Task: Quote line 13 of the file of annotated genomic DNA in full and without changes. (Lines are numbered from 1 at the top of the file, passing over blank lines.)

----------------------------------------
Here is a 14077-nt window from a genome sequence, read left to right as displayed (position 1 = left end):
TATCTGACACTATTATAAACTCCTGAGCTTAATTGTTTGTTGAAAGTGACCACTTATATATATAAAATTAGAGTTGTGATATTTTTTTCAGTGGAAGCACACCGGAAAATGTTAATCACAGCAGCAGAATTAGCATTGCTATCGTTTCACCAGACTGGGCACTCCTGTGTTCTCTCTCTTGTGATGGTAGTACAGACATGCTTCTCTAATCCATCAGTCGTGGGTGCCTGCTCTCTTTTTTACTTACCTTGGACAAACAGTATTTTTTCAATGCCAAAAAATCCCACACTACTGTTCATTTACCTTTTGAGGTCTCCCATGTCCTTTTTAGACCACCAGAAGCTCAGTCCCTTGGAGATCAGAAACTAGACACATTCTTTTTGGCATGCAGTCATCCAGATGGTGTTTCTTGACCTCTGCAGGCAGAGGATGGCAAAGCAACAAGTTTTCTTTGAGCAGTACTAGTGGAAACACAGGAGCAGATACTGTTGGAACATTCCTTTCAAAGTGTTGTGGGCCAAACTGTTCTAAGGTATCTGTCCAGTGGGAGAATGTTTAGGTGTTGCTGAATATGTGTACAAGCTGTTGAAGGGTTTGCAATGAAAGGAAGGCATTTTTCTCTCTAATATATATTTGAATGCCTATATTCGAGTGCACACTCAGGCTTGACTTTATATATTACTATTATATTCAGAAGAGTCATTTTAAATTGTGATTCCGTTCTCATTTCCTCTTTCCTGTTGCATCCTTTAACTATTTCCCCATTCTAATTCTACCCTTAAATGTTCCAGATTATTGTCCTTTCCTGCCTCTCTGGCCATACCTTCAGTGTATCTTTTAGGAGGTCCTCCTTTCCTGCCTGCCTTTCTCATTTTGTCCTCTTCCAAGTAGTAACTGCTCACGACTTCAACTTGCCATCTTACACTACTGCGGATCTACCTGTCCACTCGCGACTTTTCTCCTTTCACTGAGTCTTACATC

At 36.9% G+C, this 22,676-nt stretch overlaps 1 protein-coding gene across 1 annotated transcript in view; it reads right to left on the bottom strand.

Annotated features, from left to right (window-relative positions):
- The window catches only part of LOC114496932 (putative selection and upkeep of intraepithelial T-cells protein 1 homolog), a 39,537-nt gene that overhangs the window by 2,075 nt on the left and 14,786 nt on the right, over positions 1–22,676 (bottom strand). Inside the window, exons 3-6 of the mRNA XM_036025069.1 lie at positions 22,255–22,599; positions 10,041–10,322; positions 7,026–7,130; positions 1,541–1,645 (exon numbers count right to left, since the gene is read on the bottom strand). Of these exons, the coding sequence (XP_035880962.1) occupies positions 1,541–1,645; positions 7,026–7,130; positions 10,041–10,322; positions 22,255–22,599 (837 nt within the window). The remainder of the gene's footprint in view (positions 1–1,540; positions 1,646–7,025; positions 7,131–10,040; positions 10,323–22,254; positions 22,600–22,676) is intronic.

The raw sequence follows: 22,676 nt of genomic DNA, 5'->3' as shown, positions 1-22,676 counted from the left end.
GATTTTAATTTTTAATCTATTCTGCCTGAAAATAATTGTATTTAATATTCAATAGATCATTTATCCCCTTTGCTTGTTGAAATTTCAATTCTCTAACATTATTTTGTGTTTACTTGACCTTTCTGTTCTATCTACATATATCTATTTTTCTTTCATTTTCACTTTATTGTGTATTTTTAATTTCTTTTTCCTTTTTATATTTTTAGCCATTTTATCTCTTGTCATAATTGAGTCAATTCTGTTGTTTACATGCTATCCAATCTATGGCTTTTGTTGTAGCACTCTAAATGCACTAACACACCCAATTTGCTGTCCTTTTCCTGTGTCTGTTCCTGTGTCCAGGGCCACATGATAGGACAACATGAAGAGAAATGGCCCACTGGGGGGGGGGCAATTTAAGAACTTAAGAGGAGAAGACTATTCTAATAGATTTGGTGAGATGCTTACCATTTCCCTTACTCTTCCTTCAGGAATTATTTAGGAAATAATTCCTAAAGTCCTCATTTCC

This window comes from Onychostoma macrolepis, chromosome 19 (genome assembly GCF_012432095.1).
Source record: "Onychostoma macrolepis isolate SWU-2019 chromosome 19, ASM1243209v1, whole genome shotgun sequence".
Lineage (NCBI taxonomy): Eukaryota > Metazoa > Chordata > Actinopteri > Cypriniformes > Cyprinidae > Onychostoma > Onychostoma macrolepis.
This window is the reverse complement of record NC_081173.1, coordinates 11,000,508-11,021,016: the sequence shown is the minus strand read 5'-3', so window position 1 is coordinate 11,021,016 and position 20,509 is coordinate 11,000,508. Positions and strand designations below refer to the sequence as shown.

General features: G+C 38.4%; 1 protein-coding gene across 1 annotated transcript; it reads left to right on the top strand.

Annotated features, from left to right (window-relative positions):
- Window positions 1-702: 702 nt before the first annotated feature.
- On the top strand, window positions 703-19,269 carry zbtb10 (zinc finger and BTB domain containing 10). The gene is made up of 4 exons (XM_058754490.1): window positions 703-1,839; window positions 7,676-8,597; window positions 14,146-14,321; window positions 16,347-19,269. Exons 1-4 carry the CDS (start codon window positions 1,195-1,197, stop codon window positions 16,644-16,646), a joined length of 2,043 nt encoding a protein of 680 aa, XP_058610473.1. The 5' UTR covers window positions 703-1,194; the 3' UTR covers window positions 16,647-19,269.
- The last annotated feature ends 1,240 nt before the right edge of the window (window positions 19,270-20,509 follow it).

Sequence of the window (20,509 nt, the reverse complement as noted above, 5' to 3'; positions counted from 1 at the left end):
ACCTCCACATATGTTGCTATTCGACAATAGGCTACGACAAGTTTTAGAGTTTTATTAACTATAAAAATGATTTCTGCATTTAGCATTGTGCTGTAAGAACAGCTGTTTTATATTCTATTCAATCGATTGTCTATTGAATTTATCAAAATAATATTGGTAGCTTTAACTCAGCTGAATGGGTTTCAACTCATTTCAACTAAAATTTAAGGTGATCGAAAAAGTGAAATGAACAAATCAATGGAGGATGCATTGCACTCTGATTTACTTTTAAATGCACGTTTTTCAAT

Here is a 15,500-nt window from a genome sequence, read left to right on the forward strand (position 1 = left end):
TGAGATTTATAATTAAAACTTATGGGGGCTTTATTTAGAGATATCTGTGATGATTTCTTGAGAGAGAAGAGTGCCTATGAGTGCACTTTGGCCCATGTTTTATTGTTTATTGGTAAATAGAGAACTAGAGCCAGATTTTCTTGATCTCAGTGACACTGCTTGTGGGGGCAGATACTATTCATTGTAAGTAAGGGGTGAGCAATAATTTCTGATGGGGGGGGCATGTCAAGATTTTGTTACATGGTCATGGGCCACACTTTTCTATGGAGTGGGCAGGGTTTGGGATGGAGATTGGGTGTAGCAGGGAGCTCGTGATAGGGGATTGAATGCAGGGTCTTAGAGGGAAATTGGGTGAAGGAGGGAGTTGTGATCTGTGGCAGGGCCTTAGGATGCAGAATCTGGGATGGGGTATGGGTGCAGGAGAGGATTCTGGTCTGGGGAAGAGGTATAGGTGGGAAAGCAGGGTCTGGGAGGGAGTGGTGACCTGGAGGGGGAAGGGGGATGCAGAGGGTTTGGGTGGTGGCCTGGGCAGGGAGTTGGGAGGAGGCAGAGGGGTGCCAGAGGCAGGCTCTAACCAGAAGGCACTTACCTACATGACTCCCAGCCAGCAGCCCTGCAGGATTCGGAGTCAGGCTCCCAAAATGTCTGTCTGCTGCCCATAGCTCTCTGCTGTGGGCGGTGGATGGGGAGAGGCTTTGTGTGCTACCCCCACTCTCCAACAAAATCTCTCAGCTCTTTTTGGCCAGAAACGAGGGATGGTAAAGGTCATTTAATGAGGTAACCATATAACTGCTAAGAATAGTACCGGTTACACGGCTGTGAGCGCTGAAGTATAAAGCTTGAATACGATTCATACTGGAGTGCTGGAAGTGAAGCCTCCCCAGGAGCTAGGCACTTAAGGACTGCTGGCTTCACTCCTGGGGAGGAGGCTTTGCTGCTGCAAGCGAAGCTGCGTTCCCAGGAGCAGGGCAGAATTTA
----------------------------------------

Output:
Annotated features, from left to right (window-relative positions):